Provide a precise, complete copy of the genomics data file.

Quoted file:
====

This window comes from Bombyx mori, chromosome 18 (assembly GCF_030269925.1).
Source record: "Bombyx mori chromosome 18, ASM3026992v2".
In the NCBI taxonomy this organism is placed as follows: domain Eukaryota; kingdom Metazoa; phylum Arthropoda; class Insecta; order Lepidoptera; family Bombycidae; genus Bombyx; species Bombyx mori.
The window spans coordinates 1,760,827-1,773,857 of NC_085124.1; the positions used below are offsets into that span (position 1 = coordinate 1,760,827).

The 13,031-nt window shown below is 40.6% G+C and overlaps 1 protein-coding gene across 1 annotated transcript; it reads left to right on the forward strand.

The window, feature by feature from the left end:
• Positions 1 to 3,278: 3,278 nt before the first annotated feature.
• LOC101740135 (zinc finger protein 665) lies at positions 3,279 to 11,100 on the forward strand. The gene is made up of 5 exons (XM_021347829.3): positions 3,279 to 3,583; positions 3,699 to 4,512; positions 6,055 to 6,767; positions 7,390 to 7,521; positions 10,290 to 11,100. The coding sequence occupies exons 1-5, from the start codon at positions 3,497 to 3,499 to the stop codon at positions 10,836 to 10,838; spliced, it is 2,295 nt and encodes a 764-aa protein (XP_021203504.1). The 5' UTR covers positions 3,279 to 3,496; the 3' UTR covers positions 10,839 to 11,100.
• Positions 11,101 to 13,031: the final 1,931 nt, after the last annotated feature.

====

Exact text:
This window comes from Bombyx mori, chromosome 18 (assembly GCF_030269925.1).
Source record: "Bombyx mori chromosome 18, ASM3026992v2".
In the NCBI taxonomy this organism is placed as follows: domain Eukaryota; kingdom Metazoa; phylum Arthropoda; class Insecta; order Lepidoptera; family Bombycidae; genus Bombyx; species Bombyx mori.
The window spans coordinates 1,760,827-1,773,857 of NC_085124.1; the positions used below are offsets into that span (position 1 = coordinate 1,760,827).

The 13,031-nt window shown below is 40.6% G+C and overlaps 1 protein-coding gene across 1 annotated transcript; it reads left to right on the forward strand.

The window, feature by feature from the left end:
• Positions 1 to 3,278: 3,278 nt before the first annotated feature.
• LOC101740135 (zinc finger protein 665) lies at positions 3,279 to 11,100 on the forward strand. The gene is made up of 5 exons (XM_021347829.3): positions 3,279 to 3,583; positions 3,699 to 4,512; positions 6,055 to 6,767; positions 7,390 to 7,521; positions 10,290 to 11,100. The coding sequence occupies exons 1-5, from the start codon at positions 3,497 to 3,499 to the stop codon at positions 10,836 to 10,838; spliced, it is 2,295 nt and encodes a 764-aa protein (XP_021203504.1). The 5' UTR covers positions 3,279 to 3,496; the 3' UTR covers positions 10,839 to 11,100.
• Positions 11,101 to 13,031: the final 1,931 nt, after the last annotated feature.